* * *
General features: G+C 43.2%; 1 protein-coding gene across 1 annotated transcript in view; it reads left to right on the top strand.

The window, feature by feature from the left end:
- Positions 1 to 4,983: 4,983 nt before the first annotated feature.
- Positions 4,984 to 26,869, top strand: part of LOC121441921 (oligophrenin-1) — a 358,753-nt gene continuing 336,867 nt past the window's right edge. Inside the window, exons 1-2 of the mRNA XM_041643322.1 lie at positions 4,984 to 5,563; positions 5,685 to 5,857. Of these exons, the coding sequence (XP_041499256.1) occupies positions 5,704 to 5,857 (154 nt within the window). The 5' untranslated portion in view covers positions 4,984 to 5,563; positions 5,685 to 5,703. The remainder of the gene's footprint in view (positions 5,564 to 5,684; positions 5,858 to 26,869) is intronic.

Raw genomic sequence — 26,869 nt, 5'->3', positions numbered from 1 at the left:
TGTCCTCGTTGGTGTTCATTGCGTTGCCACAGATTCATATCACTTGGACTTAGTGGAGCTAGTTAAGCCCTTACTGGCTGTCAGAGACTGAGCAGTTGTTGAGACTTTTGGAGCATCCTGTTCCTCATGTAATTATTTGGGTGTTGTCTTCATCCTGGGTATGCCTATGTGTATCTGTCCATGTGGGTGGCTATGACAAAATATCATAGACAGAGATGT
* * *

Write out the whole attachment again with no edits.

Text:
General features: G+C 43.2%; 1 protein-coding gene across 1 annotated transcript in view; it reads left to right on the top strand.

The window, feature by feature from the left end:
- Positions 1 to 4,983: 4,983 nt before the first annotated feature.
- Positions 4,984 to 26,869, top strand: part of LOC121441921 (oligophrenin-1) — a 358,753-nt gene continuing 336,867 nt past the window's right edge. Inside the window, exons 1-2 of the mRNA XM_041643322.1 lie at positions 4,984 to 5,563; positions 5,685 to 5,857. Of these exons, the coding sequence (XP_041499256.1) occupies positions 5,704 to 5,857 (154 nt within the window). The 5' untranslated portion in view covers positions 4,984 to 5,563; positions 5,685 to 5,703. The remainder of the gene's footprint in view (positions 5,564 to 5,684; positions 5,858 to 26,869) is intronic.

Raw genomic sequence — 26,869 nt, 5'->3', positions numbered from 1 at the left:
TGTCCTCGTTGGTGTTCATTGCGTTGCCACAGATTCATATCACTTGGACTTAGTGGAGCTAGTTAAGCCCTTACTGGCTGTCAGAGACTGAGCAGTTGTTGAGACTTTTGGAGCATCCTGTTCCTCATGTAATTATTTGGGTGTTGTCTTCATCCTGGGTATGCCTATGTGTATCTGTCCATGTGGGTGGCTATGACAAAATATCATAGACAGAGATGT